2. To live and work like crazy just to satisfy her fans or relatives by sitting at the top for consecutive 4-5 years??

Working like a bastard and dedicating soo much, just to make happy some other people?? I don't think so. I wouldn't. Tennis is fine, glory is good too, but, the tennis is there to help the life and not opposite. One need not to live just to play and win all the time.

If the girl doesn't care for being on the top for long time, or winning soo many titles, then she is not gonna do it.. And we better say: Ana, good bye. We'll remember you as very successful and attractive, young and smart. Sometimes in the future someone (Bodo?) might write an article just to remember and remind people of who Ana was upon a time in the past.

That's it.

Posted by pm 11/11/2008 at 07:58 PM

As many people have said, I don't see Ivanovic having a lack of power. I also don't see her having better than average strategic skills.

I also see no resemblance on any dimension whatsoever with Chris Evert. In fact, when she is on, she reminds me of Mary Pierce (when she was on). She plays the same "Big Babe" tennis with more consistency and a commendable lack of dramatics.

Given her strengths (height, serve, forehand) and weaknesses (backhand, mobility, lack of court smarts), my prediction is that she will remain a streaky player for the better part of her career.

Posted by tina 11/11/2008 at 08:01 PM

good god - no need to go elegiac, she's still an active player!

Posted by Samantha Elin 11/11/2008 at 08:04 PM

Forgot to add, if I had a choice of Ana's year or Jankovic's? This is too easy, Ana's year. To me, it's not even close, the slams are EVERYTHING. Go Caroline, Scandinavia's #1!

Posted by Azhdaja 11/11/2008 at 08:15 PM

whose year would I rather have - Ivanovic or Jankovic's?

Jankovic's, without hesitation. Why?

1. She is YE #1. That comes once a year only. And it happened to the less number of players than GS winners!!! So, more rare thing to be. Therefore more valuable.

2. JJ has better and more mature play. (With 23 Ana might surpass JJ, but this is about 2008). That automatically means more weaponry and better 2009 outlook.

3. JJ has a tools to use to win a GS during the next season. And there are 4 opportunities for that. Had she got any she's got it. It would be a big suprise (and disappointment) if JJ doesn't get any GS next season.

4. JJ is sitting at the top for longer than Ana was (sitting). And seems like she is gonna be sitting there for lil longer.

5. JJ is more consistant and more steady by playing lot.

6. JJ is laughing during the rally while chasing the ball in the GS final!! This is something to be recorded as absolutelly new in the tennis game ever. I found this to be a huge asset/gift.

Ana might be more attractive and desired by millions out there, but isn't it better to be desired (and acqured!) by the Right One than by millions not Right ones??/ lol

JJ wins over AI at almost all aspects.

Posted by Samantha Elin 11/11/2008 at 08:17 PM

You know what is funny about this year. At the start, people were talking about how this year would be a changing of the guard. That there would be new and younger player's emerging. When you really look at this year, the old guard of the Williamses have stayed on top. This was the best year for the Willamses and the reason for this is that Justine retired. She was the biggest danger to the Williamses reign.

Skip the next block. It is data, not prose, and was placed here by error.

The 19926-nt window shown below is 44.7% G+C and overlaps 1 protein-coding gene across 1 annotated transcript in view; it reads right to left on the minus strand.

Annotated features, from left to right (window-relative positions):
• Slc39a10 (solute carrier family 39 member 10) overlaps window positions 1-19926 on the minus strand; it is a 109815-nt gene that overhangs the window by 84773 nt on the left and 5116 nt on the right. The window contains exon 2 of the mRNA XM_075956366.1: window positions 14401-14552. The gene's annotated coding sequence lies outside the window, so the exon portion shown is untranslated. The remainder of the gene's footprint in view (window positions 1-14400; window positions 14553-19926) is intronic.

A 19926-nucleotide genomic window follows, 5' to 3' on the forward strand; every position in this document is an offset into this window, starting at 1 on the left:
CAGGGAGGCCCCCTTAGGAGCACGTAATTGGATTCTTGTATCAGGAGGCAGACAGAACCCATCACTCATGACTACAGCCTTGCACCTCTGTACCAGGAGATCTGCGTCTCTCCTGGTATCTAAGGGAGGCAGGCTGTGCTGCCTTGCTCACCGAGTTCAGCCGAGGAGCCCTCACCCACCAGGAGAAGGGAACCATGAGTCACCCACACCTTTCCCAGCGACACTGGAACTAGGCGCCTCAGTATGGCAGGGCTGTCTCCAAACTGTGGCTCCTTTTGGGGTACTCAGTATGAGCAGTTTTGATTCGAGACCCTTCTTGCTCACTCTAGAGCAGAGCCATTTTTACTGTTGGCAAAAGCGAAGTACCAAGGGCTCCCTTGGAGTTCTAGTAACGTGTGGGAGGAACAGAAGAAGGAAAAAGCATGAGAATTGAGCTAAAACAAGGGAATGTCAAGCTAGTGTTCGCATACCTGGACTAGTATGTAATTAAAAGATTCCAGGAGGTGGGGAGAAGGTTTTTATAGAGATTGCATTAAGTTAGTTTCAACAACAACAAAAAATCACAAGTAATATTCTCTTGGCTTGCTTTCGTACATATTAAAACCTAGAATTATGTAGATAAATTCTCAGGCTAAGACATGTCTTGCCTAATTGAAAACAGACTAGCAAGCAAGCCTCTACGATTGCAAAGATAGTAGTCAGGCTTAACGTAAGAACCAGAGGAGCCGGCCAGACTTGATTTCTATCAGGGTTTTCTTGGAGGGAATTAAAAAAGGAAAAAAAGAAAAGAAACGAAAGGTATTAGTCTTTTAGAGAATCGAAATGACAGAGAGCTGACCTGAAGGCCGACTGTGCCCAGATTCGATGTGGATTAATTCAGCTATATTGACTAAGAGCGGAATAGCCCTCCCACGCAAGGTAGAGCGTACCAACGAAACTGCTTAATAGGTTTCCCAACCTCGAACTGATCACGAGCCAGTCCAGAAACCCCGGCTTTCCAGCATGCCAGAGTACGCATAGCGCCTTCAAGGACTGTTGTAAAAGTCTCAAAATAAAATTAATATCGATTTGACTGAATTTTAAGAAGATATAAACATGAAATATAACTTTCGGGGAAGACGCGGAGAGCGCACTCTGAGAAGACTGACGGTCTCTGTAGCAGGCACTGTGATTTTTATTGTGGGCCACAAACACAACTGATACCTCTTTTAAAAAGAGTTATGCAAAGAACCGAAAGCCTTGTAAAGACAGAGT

Posted by C Note 11/11/2008 at 08:20 PM

Good point, Samantha Elin. I think people were hoping for a more definitive and emphatic changing of the guard, but if you step back and look at it, the Williamses did reassert their dominance this year.

Posted by Christopher 11/11/2008 at 08:35 PM

"But other players with less than dazzling physical attributes (a la Venus Williams) or skills (Justine Henin) have taken on those burdens and flourished."

Pete, did you mean this the other way around? Venus hardly seems to be missing "dazzling physical attributes" (at least compared to anyone else other than Serena), while Justine is one of the shortest champions of her caliber in some time. And Justine seems to have magnificent skills while Venus is more hit or miss in that department (needless to say, I mean this also in hugely relative way).

Posted by Master Ace 11/11/2008 at 08:44 PM

Samantha and C Note,
Besides the Williams returning to the top and being more fearful than normal, Elena Dementieva and Nadia Petrova have remerged also. Will Elena and Nadia win Slams? No, but their results have been consistent.

Posted by tommy 11/11/2008 at 08:48 PM

I'm not sure which year I'd rather have. Ana seemed to fall apart after the FO and Jelena seemed to get better and better all year. Jankovic is a great athlete with tremendous stamina. Ana is a tall basher with no consistency.
Unless Sharapova can stay healthy, who else on the tour can give Jankovic a run for #1? She's almost 1,000 in the lead. Sharapova seemed well on her way to a great year in 2008, but I'm not convinced that right shoulder will hold up for a full year.

Posted by great gams 11/11/2008 at 08:54 PM

whose year would i rather have?

a question along a similar line might be, whose career would i rather have: Lindsay Davenport's or Venus Williams. Lindsay finished YE number 1 on several occasions but won far fewer slams. (while Venus, of course, is still adding to her tally.) Venus has never finished year end number one. but it's no contest as far as i'm concerned. Venus' career will be remembered well beyond Lindsay's.